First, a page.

Bruneau Dunes State Park

Bruneau, ID
Bruneau Dunes State Park
Eagle Cove Campground

Bruneau Dunes State Park Map
Bruneau Dunes State Park Map

When I booked my reservation online, I was surprised to see that the Eagle Cove Campground was virtually wide open with just one reservation; while the nearby Broken Wheel Campground was nearly sold out. And that was perfect for me since I was taking a large group of campers with me, making it easy for everyone to make their own reservations and still have us all be centrally located on the same loop. I learned later why this campground was wide open, and the other nearly fully booked.

Bruneau Dunes has 82 serviced camp sites providing 15/30/50 Amp Power and water, and 16 additional standard sites. The free RV dump is conveniently located between the two campgrounds making it easy to dump either on your way home, or at any point during your stay.

The sand dunes and lake at the Bruneau Sand Dunes State Park
The sand dunes and lake at the Bruneau Sand Dunes State Park

Bruneau Dunes is home to the tallest single-structured dune in North America. Rising 470 feet above the desert and small lakes of the park, the dune covers about 600 acres and is estimated to have formed over a period of just 12,000 years. Activities at the park include fishing, birdwatching, camping, hiking, swimming, and my personal favorite: star gazing. Bruneau Dunes is home to Idaho’s only public observatory, with star watching programs available most Friday and Saturday evenings in the summer months. The stars are just spectacular out here. There isn’t a city light for many miles, and that makes for spectacular star viewing.

What I recently learned about the Eagle Cove Campground, and what you need to know about it, is this: It’s HOT at Bruneau Dunes, and ALL THE TREES are in the Broken Wheel Campground. So if you find yourself camping at Eagle Cove, bring your own shade. Also, try to park in spots 94-97 to make best use of your RV & Awning as a sun shade in the afternoon and evening hours. Spots 73-74 are also oriented well for providing shade. It also tends to be quite windy at Bruneau Dunes, so come prepared for heat and wind (think convection oven) – and bring a kite!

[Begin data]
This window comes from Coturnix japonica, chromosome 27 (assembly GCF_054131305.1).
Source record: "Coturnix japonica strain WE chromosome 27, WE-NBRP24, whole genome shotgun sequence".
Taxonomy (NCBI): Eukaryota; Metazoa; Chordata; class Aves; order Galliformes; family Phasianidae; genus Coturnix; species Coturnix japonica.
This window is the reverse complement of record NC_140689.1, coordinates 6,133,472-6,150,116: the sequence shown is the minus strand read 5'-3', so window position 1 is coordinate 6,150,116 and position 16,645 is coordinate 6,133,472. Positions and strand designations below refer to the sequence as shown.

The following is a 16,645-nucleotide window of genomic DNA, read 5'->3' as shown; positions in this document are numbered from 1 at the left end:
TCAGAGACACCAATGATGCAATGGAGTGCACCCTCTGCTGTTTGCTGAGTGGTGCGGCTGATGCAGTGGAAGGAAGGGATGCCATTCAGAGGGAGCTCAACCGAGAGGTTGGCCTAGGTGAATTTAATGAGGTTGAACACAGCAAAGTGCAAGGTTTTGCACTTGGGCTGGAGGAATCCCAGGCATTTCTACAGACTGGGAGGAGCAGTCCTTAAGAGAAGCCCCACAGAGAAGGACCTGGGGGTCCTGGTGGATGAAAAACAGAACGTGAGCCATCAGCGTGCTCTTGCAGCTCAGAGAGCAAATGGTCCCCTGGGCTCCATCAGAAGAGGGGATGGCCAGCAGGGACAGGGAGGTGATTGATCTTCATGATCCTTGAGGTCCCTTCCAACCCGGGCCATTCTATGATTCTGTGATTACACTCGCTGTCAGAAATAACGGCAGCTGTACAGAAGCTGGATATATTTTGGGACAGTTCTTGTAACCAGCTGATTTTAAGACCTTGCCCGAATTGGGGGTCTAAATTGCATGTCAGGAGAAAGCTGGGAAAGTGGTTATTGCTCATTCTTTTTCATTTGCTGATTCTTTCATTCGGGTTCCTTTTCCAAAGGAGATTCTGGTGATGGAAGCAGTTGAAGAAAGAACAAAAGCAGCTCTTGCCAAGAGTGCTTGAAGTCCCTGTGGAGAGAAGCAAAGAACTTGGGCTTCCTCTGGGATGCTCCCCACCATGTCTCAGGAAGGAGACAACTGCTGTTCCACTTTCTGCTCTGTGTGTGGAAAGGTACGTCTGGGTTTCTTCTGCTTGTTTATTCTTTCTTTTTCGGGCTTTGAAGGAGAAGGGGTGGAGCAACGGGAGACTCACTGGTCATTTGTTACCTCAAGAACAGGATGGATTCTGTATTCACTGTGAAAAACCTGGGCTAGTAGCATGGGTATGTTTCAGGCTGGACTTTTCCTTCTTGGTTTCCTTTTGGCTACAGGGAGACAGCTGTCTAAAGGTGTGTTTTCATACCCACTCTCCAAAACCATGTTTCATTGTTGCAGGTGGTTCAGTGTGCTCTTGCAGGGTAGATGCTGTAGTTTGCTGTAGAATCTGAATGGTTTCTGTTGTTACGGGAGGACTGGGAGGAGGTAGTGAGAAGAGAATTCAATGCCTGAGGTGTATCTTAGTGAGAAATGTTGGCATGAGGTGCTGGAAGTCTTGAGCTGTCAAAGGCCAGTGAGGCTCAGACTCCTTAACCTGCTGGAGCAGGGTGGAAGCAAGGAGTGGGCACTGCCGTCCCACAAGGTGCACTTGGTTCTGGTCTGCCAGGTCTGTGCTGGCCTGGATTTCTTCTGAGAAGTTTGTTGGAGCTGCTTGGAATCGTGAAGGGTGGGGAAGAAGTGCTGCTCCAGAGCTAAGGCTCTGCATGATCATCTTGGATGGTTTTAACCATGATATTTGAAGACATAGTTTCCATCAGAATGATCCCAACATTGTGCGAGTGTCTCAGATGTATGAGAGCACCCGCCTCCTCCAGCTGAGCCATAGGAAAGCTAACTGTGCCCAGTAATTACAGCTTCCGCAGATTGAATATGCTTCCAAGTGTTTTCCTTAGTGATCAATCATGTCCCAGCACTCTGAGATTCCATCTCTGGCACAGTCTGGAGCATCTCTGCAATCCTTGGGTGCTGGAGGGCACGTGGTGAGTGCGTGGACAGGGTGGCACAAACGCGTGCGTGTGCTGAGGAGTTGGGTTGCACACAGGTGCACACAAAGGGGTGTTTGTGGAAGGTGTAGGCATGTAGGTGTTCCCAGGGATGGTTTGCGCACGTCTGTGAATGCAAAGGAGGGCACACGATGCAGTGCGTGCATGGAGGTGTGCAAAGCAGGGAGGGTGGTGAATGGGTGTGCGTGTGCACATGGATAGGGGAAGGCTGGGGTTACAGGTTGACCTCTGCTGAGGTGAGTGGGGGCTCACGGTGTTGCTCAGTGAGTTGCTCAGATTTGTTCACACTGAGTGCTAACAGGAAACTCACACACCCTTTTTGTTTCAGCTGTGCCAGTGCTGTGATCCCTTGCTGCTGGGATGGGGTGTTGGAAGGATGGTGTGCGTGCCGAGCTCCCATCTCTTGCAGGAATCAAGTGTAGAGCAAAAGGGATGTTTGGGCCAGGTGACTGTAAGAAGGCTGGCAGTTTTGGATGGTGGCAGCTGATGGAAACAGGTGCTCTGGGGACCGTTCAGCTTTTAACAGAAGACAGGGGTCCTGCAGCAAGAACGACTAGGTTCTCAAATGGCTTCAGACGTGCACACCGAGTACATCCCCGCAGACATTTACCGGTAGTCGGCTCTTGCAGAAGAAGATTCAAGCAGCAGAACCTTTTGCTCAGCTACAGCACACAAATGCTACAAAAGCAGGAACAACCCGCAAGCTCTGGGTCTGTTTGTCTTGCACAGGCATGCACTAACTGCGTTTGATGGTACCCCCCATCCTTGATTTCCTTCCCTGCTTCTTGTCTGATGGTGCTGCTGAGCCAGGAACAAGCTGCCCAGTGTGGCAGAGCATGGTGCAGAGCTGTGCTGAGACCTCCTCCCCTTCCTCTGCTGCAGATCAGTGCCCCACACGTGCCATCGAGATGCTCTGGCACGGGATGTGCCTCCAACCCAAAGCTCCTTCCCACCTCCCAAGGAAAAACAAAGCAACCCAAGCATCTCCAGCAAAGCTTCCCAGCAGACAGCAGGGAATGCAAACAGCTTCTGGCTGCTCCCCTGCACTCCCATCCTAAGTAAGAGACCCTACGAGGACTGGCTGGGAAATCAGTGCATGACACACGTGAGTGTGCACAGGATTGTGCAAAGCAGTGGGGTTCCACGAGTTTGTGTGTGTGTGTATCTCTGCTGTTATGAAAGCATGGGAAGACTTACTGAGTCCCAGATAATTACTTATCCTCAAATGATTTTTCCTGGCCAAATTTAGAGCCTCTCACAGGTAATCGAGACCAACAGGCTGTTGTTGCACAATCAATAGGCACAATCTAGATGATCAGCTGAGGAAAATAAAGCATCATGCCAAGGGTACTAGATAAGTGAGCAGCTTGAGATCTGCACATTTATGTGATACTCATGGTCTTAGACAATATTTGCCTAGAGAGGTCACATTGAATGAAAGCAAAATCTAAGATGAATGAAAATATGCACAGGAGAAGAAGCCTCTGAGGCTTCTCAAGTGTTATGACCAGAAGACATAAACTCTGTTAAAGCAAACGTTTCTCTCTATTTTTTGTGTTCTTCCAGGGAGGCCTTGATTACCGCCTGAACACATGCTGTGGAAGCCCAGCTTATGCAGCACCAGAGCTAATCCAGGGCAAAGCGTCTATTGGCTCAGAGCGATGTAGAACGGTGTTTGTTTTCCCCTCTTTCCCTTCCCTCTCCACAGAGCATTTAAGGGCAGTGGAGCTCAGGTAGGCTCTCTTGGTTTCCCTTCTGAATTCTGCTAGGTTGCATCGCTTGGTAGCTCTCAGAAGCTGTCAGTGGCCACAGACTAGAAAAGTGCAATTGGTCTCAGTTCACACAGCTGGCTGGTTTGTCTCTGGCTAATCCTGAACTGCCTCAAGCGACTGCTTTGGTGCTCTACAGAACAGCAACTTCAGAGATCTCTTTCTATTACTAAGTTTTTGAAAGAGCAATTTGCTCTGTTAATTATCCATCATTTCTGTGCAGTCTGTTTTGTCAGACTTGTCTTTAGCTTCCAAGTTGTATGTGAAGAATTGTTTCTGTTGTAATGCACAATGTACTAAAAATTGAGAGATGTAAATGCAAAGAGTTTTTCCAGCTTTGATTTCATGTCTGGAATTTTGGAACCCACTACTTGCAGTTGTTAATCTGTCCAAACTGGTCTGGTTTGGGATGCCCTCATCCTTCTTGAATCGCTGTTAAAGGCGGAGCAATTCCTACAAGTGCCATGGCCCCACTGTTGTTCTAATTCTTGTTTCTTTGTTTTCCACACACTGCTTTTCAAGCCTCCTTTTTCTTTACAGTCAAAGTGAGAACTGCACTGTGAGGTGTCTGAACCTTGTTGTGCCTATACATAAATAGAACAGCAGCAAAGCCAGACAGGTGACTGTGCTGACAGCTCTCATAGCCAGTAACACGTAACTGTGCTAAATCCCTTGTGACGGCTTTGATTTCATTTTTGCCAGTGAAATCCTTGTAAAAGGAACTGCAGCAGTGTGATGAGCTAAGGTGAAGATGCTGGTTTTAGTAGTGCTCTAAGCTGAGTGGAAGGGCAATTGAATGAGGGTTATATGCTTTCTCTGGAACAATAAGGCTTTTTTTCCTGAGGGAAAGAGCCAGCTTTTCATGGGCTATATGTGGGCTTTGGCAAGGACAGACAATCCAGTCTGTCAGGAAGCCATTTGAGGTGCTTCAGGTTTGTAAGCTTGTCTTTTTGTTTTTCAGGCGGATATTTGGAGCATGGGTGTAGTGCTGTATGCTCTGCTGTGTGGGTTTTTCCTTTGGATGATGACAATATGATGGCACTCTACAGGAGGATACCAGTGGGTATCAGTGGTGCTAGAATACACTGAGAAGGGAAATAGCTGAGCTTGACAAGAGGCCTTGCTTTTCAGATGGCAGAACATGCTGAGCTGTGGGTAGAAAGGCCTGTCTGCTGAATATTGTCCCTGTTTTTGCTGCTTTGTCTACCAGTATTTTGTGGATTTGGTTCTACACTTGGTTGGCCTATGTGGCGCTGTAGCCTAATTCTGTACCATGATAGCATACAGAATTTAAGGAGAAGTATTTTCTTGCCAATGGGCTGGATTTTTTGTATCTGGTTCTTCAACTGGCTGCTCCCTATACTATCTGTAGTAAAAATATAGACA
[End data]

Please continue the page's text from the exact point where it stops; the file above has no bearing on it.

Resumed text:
How to Choose the Best Ski Lessons

How to Choose the Best Ski Lessons
How to Choose the Best Ski Lessons

If you are a beginner to skiing most resorts offer lessons with more or less the same program of ski instructor training involved. The classes tend to fill quickly so before you leave for your vacation it’s a good idea to book online. Ski lessons are normally a menu item at a resort’s home page. In addition to being able to book (either via email or through a provided telephone number), you’ll find a description of what you will learn and the kind of equipment used.

Before You Book

There are some questions you will want answered before you book. These include:

What Does The Lesson Actually Teach You?

It is important to know what the lesson actually involves. Does it teach you the basics such as turning, stopping and how to control your speed? Obviously these are extremely important ski techniques to learn in order to control your movement on the slopes and to avoid serious injury.

Check That You Are in the Right Age Group

If you are booking the lesson for yourself, the last thing you want to do is wind up with the wrong age group. For example, if you are a 40 year old adult, you do not want to book your lesson with the 15-17 age groups. Likewise, if you are booking a skiing lesson for your child, you don’t want them in with the adults. So always be clear what age group you are booking with and double check that there are no mistakes.

Private v. Group Lessons

It is always worth thinking about whether you would be more comfortable learning with a group of people or if a private lesson is more your style. Group lesson can enable you to meet people but some people are simply too embarrassed to learn in front of other people. Consider your personal comfort level and don’t ignore it. You need to understand the skiing basics no matter how you can best absorb the information. You’ll find other ways to meet people if group lessons just aren’t your thing.

What Are Then Costs Involved?

Be clear about the cost of lessons. Private instruction will cost more but sometimes if you book online and well in advance you can find discounted prices.

Is There Any Equipment Included With The Lesson?

If you do not own your own equipment, it is essential that you find a lesson which includes the use of their equipment. The equipment you will need includes ski boots, skis, poles and a helmet. If equipment is not provided with the lesson, investigate what rental sources are available through the resort.

How Long Do The Lessons Take?

How long are the lessons exactly? Do you need to set aside a morning or a day? You need to know so that you can take time out of your schedule.

Are The Instructors Certified?

The last thing you want when you go to a skiing lesson is to have somebody teaching you who haven’t really got a clue what they are doing themselves. All skiing instructors should have a ski instructor certification and you should be able to see documentation to that effect.